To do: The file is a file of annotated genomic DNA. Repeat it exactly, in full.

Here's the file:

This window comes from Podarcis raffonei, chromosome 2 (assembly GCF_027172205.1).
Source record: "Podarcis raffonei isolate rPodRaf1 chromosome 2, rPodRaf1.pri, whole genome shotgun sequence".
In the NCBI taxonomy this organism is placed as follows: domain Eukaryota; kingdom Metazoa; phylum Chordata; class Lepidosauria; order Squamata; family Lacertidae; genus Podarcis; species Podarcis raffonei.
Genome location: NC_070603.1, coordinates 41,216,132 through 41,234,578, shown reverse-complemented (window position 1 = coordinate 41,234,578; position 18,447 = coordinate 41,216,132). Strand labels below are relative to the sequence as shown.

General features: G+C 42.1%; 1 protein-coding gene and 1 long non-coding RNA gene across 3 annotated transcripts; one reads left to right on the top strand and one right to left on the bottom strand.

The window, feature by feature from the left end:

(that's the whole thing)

This window comes from Podarcis raffonei, chromosome 2 (assembly GCF_027172205.1).
Source record: "Podarcis raffonei isolate rPodRaf1 chromosome 2, rPodRaf1.pri, whole genome shotgun sequence".
In the NCBI taxonomy this organism is placed as follows: domain Eukaryota; kingdom Metazoa; phylum Chordata; class Lepidosauria; order Squamata; family Lacertidae; genus Podarcis; species Podarcis raffonei.
Genome location: NC_070603.1, coordinates 41,216,132 through 41,234,578, shown reverse-complemented (window position 1 = coordinate 41,234,578; position 18,447 = coordinate 41,216,132). Strand labels below are relative to the sequence as shown.

General features: G+C 42.1%; 1 protein-coding gene and 1 long non-coding RNA gene across 3 annotated transcripts; one reads left to right on the top strand and one right to left on the bottom strand.

The window, feature by feature from the left end: